Of course, it’s EVE, so whether it ends up working well is always a guess.

    • Moraven says:

      Why play Wasteland 2 when I have Wasteland 1!

  6. Parge says:

    I won’t be going near this one with a barge poll.

    This is what I read

    “oh look how well Chris Roberts is doing with Star Citizen. Hang on, he is making the game I want to make but have instead spent my time making Kinectimals, damn, maybe if I just stick the name Elite up, along with a load of text about how cool it would be people will back it, despite my massive goal”

    Most people playing games now have never played elite (I’m 27 and it was before my time), so to ask for £1.25m on a nostalgia project without even a working demo is foolhardy.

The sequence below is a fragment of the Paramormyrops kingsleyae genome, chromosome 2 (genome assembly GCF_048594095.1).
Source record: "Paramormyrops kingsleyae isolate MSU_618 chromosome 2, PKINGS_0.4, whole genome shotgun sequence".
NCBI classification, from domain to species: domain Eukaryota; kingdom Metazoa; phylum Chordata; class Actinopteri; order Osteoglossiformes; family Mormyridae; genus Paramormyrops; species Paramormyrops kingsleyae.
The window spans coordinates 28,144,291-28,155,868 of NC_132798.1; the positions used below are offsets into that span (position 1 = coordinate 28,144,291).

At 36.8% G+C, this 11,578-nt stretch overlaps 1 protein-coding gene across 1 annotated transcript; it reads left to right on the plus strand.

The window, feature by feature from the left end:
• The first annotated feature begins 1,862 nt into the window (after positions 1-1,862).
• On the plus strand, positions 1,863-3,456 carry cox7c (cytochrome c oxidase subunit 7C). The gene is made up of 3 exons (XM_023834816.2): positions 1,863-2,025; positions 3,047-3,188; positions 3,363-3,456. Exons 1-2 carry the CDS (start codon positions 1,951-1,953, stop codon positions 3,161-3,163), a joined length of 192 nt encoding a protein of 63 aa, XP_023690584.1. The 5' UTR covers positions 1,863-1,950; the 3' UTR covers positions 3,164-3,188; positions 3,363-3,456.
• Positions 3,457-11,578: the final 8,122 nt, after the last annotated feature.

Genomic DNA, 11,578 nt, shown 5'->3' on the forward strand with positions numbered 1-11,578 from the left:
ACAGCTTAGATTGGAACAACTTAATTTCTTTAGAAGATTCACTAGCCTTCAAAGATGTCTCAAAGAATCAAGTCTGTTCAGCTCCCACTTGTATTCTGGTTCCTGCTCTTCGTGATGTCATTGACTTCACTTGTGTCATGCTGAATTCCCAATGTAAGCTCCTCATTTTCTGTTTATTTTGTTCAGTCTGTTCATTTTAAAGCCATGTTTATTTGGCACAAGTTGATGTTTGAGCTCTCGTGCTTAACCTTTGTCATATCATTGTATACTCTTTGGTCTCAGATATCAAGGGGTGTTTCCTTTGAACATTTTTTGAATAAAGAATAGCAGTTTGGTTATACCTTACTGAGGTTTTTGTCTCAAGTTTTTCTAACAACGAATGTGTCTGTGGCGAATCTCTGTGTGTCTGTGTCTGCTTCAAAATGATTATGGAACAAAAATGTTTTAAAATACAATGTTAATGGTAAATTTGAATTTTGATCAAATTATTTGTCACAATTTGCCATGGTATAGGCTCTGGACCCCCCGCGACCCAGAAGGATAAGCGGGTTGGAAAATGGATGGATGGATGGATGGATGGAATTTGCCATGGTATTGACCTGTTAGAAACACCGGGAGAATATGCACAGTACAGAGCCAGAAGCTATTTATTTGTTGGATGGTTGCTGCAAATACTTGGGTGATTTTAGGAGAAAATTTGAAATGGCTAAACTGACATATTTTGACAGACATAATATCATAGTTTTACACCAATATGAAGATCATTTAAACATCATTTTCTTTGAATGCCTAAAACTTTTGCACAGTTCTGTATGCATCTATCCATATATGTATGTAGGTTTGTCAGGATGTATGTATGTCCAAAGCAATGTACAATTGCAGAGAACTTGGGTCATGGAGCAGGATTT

• MDefender says:

      Whatever nostalgia there was to be harped on has acquired at least an extra decade’s worth of dust over similarly content-lite kickstarters. And there is nothing to be shown, no proof of concept, nada.
      The most optimistic view is that this is simply an announcement to start a “real” campaign in a years time, for a game due in 2015.

    • Groove says:

      Yeah, I’m in the same boat (27, woo). I played some Elite in passing on a friend’s computer but that’s it. I know it was meant to be a great game but beyond that I’ve got as much information as his pitch.

    • Lobotomist says:

      Oh wait … one more thing occurred to me – Isnt Notch also making Elite game right now ?!

      So its

      Star Citizen
      Notch 0x10c

      All in same time…

    • frightlever says: